How to listen actively

Listening accounts for well over half of a manager's communication time, and it is unquestionably the weakest link in the communication chain. We simply don't listen well enough. The failure is not in the hearing, but in our ability to attend to what we hear. Listening is hard work. It's so easy to 'switch off'. If only we listened attentively and with empathy, we would eliminate so many misunderstandings, arguments, delays, and mistakes. Become a better listener by adhering to the following advice...

1. Commit yourself to each individual act of listening.

Whenever you need to hear everything someone is saying, commit yourself - really commit yourself - to do so. Say to yourself, 'The most important thing in my life at this moment is to understand this person's feelings and views.' Accordingly, focus all of your listening capacity on the speaker for the next five, fifteen, or fifty minutes. Actually want to listen better. It's a small investment of your time that can pay enormous dividends.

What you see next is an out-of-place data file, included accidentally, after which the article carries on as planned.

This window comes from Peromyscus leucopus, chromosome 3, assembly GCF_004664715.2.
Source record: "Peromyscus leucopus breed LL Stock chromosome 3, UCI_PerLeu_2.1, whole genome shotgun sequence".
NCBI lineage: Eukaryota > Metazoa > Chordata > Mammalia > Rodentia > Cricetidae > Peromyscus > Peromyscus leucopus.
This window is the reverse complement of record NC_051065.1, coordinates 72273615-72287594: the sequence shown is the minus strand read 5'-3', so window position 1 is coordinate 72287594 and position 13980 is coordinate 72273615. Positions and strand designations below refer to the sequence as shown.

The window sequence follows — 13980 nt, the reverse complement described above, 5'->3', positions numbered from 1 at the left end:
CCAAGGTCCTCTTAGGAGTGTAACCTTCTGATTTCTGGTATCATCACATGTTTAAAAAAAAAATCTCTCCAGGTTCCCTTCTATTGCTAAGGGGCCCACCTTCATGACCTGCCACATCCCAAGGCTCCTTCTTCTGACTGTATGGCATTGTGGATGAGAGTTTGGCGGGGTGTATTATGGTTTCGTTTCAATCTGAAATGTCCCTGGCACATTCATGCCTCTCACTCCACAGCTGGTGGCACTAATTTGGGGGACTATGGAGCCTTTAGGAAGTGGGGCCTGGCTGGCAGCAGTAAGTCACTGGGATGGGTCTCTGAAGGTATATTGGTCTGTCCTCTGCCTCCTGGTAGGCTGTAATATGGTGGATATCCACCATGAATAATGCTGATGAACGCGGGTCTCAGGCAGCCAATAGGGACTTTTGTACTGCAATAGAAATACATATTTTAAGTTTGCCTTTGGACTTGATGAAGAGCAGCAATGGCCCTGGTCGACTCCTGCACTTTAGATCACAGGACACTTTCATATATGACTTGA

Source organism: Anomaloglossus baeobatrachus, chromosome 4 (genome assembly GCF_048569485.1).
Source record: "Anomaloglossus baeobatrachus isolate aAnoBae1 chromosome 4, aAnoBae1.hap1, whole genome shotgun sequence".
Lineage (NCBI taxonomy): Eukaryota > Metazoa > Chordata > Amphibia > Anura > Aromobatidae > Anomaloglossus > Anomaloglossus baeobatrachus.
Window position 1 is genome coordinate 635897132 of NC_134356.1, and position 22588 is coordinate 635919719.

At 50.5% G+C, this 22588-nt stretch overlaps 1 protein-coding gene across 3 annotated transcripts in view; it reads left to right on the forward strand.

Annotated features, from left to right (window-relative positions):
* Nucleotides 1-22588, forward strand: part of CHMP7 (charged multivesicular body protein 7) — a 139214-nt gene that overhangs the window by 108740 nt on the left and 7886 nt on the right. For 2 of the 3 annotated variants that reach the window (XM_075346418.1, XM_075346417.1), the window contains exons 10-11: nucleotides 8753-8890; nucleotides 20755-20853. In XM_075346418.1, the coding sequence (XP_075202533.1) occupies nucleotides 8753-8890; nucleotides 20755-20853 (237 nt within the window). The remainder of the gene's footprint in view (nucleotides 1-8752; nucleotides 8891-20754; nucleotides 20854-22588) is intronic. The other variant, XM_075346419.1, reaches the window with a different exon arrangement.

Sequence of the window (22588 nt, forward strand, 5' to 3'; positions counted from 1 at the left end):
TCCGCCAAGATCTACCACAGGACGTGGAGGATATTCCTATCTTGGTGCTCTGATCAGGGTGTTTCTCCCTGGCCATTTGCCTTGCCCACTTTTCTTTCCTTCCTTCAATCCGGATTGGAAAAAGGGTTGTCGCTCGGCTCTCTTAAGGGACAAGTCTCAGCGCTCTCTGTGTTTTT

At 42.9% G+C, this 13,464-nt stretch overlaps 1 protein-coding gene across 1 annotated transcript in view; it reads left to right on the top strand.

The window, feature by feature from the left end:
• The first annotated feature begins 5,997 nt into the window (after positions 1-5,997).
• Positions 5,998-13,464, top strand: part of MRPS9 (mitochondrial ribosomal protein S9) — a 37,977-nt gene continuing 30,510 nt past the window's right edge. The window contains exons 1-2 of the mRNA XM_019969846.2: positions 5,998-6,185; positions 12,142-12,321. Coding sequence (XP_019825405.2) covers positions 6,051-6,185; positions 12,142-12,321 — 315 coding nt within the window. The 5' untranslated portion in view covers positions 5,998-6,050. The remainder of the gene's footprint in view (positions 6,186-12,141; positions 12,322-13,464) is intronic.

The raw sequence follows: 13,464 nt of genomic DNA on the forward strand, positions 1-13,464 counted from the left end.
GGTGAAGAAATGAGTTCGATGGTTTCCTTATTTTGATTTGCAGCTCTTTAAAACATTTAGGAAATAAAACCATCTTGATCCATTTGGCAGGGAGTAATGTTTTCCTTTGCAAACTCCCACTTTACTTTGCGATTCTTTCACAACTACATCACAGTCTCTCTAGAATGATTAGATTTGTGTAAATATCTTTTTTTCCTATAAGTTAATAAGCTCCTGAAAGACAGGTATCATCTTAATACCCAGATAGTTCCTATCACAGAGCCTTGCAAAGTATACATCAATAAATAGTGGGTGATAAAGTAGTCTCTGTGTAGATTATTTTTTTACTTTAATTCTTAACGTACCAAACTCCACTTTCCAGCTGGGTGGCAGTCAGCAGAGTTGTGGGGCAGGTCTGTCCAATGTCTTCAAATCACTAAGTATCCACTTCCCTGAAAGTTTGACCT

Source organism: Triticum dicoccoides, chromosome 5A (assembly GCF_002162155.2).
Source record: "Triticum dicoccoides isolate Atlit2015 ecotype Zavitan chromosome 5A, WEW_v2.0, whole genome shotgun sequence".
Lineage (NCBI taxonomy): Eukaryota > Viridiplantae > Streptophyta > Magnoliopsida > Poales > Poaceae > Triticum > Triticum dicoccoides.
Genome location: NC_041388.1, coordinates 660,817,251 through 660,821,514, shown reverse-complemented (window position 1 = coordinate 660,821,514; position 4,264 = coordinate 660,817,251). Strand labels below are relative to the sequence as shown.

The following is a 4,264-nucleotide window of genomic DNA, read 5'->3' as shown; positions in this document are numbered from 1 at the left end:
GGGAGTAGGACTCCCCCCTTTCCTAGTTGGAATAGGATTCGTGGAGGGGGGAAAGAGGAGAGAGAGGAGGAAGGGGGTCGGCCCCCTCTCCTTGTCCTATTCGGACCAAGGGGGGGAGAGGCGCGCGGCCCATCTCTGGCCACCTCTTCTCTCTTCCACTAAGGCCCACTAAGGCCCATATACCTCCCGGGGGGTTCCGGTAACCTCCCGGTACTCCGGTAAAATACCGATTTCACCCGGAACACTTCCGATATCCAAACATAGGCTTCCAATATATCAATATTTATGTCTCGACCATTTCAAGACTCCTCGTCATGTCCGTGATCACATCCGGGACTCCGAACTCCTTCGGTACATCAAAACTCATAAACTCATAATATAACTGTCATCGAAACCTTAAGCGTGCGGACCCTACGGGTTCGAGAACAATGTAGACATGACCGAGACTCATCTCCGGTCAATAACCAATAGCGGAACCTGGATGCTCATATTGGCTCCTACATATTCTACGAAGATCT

2. Really concentrate on what is being said.

When listening, listen. Listening is not a passive activity. Unless you're concentrating solely on what is being said, you're not listening. If you've heard it all before, hear it again. Fight the 'switch-off' syndrome. The more you work at concentrating while listening, the more your powers of concentration will develop and the easier listening will become.

3. Neutralise your biases.

Don't let your personal biases turn you off, despite what you may feel about the speaker's voice, character, appearance, or reputation, or the subject being discussed. Don't let your feelings distort the real message. Stay calm; don't get upset; and keep an open mind.

Please note, this is only a small part of the topic.
To read the entire version, download the full e-topic below...